Gang violence, racism, and school shootings, were just few of the problems Virgil Hawkins encountered in the initial years of his costumed crime fighting career in the landmark comic series, Static. When the character was adapted into the animated series Static Shock, the stories were lighter in tone but kept the same baseline of reality that set the character apart from other teen heroes, with episodes that dealt with real-world topics.
“Frozen Out” is one of those episodes, and it deals with the topic of homelessness. The story begins during Hanukkah, progressing over the course of the holiday season. Virgil is burning the candle at both ends, struggling to fulfil his obligations to his father and his friends while also keeping the city of Dakota safe as Static. To make matters worse, there have been a series of severe blizzards and power outages, resulting in giant stalactites of ice falling from the sky. It’s an mystery for Virgil at first, but after one near-death experience at a power plant, he’s approached by a homeless blue girl who asks him for spare change. The girl mumbles incoherently to herself and repeats that no one wants to see her.
The next day, Virgil and Daisy are Christmas shopping at the mall when Virgil recognizes the blue girl again. When a store attendant tries to throw her out of his jewelry shop, his hand is frozen solid. The girl suddenly has a nervous breakdown and causes an ice storm in the middle of the mall. Virgil changes to Static and saves Daisy and the other shoppers, but the girl escapes.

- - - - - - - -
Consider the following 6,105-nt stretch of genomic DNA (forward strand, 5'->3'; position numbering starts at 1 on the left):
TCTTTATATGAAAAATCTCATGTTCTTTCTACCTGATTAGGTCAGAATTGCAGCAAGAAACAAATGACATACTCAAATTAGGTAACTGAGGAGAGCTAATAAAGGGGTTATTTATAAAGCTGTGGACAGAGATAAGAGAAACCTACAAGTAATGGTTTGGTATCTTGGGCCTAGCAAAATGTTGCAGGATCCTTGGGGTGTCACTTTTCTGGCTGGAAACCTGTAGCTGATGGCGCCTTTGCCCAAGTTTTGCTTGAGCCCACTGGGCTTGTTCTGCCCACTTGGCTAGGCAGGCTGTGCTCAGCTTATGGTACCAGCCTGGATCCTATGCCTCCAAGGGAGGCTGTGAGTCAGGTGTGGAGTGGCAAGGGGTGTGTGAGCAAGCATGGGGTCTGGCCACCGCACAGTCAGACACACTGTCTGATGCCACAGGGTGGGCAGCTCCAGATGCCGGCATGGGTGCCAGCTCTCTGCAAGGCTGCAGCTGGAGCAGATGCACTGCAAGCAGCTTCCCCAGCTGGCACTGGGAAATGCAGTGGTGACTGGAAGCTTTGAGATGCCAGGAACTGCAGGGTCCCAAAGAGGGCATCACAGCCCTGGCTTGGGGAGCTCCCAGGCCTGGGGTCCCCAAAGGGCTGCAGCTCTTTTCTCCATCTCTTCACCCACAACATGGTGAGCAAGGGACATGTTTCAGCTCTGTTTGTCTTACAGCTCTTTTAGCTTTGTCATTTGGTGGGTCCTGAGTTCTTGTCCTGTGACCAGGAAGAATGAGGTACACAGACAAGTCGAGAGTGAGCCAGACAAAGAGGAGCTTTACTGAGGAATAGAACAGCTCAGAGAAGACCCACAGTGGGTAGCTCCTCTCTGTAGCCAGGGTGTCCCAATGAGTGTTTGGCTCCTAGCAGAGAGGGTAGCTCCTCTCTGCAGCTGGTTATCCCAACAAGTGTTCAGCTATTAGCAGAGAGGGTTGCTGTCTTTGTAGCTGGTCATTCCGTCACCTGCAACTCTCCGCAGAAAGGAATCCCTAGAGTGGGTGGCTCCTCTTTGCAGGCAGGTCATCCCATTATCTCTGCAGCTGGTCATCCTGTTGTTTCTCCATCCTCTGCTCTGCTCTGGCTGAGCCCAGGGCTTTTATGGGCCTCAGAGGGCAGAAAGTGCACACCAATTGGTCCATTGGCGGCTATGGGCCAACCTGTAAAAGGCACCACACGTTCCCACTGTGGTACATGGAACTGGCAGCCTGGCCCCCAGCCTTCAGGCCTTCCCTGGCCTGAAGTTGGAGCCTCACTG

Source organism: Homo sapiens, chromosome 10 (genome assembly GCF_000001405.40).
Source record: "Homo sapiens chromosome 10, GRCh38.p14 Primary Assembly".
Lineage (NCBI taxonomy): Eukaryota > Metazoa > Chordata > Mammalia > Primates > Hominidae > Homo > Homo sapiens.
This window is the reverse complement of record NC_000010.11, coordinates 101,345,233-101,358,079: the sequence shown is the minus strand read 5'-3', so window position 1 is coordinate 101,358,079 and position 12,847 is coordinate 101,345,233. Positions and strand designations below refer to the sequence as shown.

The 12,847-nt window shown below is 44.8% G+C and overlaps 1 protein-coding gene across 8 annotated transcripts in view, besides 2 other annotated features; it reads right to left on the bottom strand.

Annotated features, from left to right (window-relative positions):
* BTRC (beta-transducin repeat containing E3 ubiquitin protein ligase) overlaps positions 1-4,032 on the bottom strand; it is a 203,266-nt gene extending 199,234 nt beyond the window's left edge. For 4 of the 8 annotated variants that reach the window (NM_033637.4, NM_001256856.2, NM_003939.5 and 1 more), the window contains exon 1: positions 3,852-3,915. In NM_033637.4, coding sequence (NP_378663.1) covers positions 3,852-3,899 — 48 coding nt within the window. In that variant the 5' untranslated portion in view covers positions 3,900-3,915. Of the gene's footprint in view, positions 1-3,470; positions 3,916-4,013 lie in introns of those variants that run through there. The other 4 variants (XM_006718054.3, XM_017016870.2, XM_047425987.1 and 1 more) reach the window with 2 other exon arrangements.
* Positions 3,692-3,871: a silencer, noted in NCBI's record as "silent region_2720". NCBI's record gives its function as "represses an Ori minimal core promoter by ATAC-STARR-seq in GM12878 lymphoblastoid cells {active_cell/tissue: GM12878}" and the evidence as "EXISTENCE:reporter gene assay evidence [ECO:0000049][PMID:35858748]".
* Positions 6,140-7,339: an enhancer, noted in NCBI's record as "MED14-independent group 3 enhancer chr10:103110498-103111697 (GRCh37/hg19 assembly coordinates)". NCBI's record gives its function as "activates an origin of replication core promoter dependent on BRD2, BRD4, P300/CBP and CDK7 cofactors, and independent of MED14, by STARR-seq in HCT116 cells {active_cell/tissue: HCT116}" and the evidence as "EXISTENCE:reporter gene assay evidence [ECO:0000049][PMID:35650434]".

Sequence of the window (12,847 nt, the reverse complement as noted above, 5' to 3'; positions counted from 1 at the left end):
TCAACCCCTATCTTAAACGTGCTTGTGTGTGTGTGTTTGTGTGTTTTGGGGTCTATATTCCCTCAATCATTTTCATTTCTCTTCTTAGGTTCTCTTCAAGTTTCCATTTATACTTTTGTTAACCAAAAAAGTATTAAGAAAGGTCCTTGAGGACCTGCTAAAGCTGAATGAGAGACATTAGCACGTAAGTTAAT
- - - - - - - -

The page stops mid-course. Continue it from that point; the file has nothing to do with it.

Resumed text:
Meanwhile, Richie poses as Static’s press agent and lands him a publicity gig to light the town tree. They discuss it while setting up the church gymnasium which is being arranged to help the homeless population during the holidays. Virgil learns from his reverend that many homeless people are put out on the street through setbacks such as broken families, unemployment, and mental health issues. He realizes that the girl he’d been battling (now calling herself Permafrost) might be found with other homeless people, and searches an underground subway, finding only her room frozen in ice and an old family photo. After learning her real name from his reverend, he waits for a chance to find her again only to be attacked and the Christmas Tree lighting ceremony.
Despite a vicious attack from Permafrost, Static gets through to her by relating shared feelings on dead mothers, having lost his own to gun violence. He learns that Permafrost – Maureen Conner – was the only child of a terminally ill mother and an uncaring stepfather. She fell out of the foster care program the night of the Big Bang (the chemical cataclysm which gave Static and many others their superpowers) and gained frost powers. In the end, Static returns her to his church where she consents to their care and proclaims that she wants to improve her mental health.
As it was with the comic, the series often tackled social issues in ways which weren’t typical of many superhero cartoons. This episode depicts the homelessness epidemic as indiscriminate towards age, race and gender. The issue of homelessness’ impact on mental health is also portrayed without judgement or irony. It’s a sobering example of a Christmas episode, but one that sets Static Shock apart in terms of willingness to be open and honest with its audience, and its quality for taking great pains to do so.